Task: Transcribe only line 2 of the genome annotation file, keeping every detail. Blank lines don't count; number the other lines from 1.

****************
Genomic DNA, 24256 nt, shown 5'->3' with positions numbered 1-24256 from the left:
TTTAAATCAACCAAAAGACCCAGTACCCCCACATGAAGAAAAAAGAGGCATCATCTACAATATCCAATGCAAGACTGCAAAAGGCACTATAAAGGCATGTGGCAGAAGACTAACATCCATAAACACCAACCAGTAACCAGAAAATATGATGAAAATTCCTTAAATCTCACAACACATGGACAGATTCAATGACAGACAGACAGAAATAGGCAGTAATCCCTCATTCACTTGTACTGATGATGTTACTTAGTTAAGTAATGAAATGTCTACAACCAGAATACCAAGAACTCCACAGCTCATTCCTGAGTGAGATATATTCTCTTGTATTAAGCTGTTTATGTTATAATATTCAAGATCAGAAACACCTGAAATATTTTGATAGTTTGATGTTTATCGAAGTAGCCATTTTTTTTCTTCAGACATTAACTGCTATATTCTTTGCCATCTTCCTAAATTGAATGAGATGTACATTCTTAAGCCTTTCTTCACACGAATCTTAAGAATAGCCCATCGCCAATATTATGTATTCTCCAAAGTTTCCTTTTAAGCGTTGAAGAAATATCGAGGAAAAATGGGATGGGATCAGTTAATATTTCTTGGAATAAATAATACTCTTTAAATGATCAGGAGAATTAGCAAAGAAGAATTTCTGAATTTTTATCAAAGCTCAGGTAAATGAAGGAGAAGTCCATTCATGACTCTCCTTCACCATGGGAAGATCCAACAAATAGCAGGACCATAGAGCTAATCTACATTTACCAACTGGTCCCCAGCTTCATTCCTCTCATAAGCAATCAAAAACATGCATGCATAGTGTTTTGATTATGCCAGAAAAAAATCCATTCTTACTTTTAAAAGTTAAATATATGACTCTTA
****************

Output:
TTTAAATCAACCAAAAGACCCAGTACCCCCACATGAAGAAAAAAGAGGCATCATCTACAATATCCAATGCAAGACTGCAAAAGGCACTATAAAGGCATGTGGCAGAAGACTAACATCCATAAACACCAACCAGTAACCAGAAAATATGATGAAAATTCCTTAAATCTCACAACACATGGACAGATTCAATGACAGACAGACAGAAATAGGCAGTAATCCCTCATTCACTTGTACTGATGATGTTACTTAGTTAAGTAATGAAATGTCTACAACCAGAATACCAAGAACTCCACAGCTCATTCCTGAGTGAGATATATTCTCTTGTATTAAGCTGTTTATGTTATAATATTCAAGATCAGAAACACCTGAAATATTTTGATAGTTTGATGTTTATCGAAGTAGCCATTTTTTTTCTTCAGACATTAACTGCTATATTCTTTGCCATCTTCCTAAATTGAATGAGATGTACATTCTTAAGCCTTTCTTCACACGAATCTTAAGAATAGCCCATCGCCAATATTATGTATTCTCCAAAGTTTCCTTTTAAGCGTTGAAGAAATATCGAGGAAAAATGGGATGGGATCAGTTAATATTTCTTGGAATAAATAATACTCTTTAAATGATCAGGAGAATTAGCAAAGAAGAATTTCTGAATTTTTATCAAAGCTCAGGTAAATGAAGGAGAAGTCCATTCATGACTCTCCTTCACCATGGGAAGATCCAACAAATAGCAGGACCATAGAGCTAATCTACATTTACCAACTGGTCCCCAGCTTCATTCCTCTCATAAGCAATCAAAAACATGCATGCATAGTGTTTTGATTATGCCAGAAAAAAATCCATTCTTACTTTTAAAAGTTAAATATATGACTCTTA